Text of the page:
ThingWorx Edge C SDK > How to Set Up Security > Using SSL/TLS for Security
Using SSL/TLS for Security
OpenSSL provides a more secure and more frequently updated library for securing your Edge applications than the Open Source axTLS library, which was previously provided with the ThingWorx Edge C SDK. As of release 2.2.5, the C SDK upgraded to OpenSSL 1.1.1. Version 2.2.12 of the C SDK upgrades to OpenSSL 1.1.1j. OpenSSL 1.1.1 does not support FIPS mode, and is not backwards compatible to OpenSSL 1.0.2. FIPS mode requires OpenSSL 1.0.2 or earlier.
Although OpenSSL 1.1.1 includes TLS 1.3, TLS 1.3 will not work in C SDK applications communicating with the ThingWorx Platform. Although ThingWorx Platform v.9.1.x runs on Java 11, it does not fully support TLS 1.3 yet.
If you require FIPS support, you must obtain an older version of OpenSSL that supports FIPS mode. This approach is not recommended. If you prefer to use your own security implementation or a version of OpenSSL that supports FIPS, you can use the C SDK wrapper functions that closely follow the OpenSSL API. To use another SSL/TLS implementation, you need to set up the C SDK to use your implementation by following the template provided in the file, twTemplateSSL.h, located in the subdirectory, /src/tls, of the C SDK installation. This file contains a template for an SSL/TLS wrapper layer for your SSL/TLS implementation.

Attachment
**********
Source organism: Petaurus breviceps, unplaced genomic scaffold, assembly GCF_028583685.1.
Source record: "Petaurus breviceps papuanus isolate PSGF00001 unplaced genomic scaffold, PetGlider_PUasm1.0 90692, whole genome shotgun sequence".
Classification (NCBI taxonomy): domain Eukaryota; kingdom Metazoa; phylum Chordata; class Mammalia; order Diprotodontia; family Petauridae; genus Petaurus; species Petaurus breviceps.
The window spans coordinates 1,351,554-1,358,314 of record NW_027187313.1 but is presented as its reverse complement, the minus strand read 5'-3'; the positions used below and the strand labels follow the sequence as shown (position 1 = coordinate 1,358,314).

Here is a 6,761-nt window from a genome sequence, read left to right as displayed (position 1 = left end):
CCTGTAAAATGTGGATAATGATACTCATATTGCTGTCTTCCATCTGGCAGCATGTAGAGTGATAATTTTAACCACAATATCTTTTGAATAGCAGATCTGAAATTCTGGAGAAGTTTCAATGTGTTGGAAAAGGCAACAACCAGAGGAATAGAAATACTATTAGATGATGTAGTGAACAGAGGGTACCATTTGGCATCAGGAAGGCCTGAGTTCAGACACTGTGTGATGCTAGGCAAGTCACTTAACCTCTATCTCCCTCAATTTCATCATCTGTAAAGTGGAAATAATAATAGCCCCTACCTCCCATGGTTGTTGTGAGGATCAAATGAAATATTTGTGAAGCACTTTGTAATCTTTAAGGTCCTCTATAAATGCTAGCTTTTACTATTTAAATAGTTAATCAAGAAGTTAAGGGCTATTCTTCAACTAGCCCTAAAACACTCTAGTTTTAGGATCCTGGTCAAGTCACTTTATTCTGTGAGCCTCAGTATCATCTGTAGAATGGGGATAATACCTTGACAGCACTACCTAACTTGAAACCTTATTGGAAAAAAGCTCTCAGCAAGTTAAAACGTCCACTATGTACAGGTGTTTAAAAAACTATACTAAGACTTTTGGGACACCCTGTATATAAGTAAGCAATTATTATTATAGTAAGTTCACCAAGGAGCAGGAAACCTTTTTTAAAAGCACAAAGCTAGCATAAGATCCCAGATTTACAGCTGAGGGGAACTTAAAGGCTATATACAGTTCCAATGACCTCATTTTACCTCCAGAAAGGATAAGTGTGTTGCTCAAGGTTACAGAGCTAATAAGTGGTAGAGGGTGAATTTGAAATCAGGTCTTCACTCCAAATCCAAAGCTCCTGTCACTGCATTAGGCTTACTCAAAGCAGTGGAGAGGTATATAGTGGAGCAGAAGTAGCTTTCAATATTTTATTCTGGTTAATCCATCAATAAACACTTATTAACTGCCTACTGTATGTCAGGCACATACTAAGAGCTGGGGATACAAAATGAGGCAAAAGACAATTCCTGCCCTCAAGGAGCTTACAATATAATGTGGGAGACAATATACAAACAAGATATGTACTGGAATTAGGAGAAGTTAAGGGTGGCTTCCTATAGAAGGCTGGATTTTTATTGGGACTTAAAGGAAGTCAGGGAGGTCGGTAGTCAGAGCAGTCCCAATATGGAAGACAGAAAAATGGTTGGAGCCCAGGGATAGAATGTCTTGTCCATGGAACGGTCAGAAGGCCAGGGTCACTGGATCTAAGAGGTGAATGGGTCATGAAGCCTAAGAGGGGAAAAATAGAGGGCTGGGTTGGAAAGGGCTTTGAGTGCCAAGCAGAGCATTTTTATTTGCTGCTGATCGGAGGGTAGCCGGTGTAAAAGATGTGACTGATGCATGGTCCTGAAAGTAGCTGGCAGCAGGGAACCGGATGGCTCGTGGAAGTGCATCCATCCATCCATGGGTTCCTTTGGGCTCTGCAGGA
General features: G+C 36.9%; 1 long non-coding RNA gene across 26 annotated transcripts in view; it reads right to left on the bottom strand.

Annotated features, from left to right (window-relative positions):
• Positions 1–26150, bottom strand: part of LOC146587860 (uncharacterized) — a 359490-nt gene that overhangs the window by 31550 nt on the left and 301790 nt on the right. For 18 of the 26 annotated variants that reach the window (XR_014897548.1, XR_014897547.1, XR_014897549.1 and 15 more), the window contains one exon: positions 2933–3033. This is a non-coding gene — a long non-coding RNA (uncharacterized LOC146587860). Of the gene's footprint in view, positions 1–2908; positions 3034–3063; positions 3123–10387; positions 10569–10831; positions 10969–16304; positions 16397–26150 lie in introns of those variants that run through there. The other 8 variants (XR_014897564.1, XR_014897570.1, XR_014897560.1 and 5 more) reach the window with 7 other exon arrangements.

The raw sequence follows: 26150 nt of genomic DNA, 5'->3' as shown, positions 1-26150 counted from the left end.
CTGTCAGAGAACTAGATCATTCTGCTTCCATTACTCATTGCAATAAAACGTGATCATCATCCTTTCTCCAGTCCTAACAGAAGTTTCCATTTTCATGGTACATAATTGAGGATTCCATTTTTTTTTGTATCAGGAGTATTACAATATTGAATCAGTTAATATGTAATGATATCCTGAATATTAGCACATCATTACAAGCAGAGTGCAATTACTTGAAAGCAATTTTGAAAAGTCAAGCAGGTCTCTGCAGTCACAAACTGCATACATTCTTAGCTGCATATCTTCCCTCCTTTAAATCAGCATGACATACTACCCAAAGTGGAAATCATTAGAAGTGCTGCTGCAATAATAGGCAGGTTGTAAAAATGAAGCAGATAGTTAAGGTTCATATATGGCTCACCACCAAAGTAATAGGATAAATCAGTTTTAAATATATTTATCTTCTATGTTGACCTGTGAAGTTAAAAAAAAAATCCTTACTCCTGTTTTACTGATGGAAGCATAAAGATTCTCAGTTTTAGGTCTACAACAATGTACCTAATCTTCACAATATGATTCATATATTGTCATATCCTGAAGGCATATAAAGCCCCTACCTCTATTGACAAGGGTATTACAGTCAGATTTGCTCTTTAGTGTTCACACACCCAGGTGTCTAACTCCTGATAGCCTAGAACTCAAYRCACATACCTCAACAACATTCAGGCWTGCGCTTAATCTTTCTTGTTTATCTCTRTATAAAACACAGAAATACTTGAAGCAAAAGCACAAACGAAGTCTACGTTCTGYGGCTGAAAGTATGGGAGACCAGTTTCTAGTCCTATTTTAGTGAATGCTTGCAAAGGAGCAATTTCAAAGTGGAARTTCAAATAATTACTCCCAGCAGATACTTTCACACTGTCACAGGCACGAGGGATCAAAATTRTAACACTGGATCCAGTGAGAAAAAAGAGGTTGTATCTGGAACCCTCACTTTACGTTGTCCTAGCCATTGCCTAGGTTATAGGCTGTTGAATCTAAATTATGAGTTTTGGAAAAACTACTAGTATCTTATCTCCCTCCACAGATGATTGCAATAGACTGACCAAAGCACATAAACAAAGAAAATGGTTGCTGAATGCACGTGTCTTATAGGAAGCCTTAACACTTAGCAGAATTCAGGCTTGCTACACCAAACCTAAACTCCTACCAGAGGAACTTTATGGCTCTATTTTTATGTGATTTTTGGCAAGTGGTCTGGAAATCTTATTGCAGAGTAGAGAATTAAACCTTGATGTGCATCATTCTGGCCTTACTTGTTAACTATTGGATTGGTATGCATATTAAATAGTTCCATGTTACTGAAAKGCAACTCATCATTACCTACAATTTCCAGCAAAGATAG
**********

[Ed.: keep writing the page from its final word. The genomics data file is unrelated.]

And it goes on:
The C SDK prints not only its version number but also the SSL/TLS library and version number being used in its log output.
For best security practices, use OpenSSL, which is provided in the distribution bundle. For information on setting up certificates, refer to the section, Security for ThingWorx Edge SDK Applications.
The C SDK supports Apache Tomcat default ciphers up to and including Tomcat 8.0.33. Subsequent versions of Tomcat may exclude ciphers that are used in older versions of OpenSSL and therefore will prevent the ThingWorx C SDK from connecting to the server in question (a ThingWorx Platform).
The OpenSSL library supports client authentication for an application that you are developing with the C SDK.
When you generate the make or project files using CMake, remember that the default setting for the flag that indicates whether to use OpenSSL is ON. If you are using your own security implementation, you can turn this OpenSSL flag to OFF and your implementation ON. Here is an example of enabling a custom implementation and disabling OpenSSL:
Do not use an insecure connection, especially in a production environment.
The first argument for cmake is always the path to the source directory.
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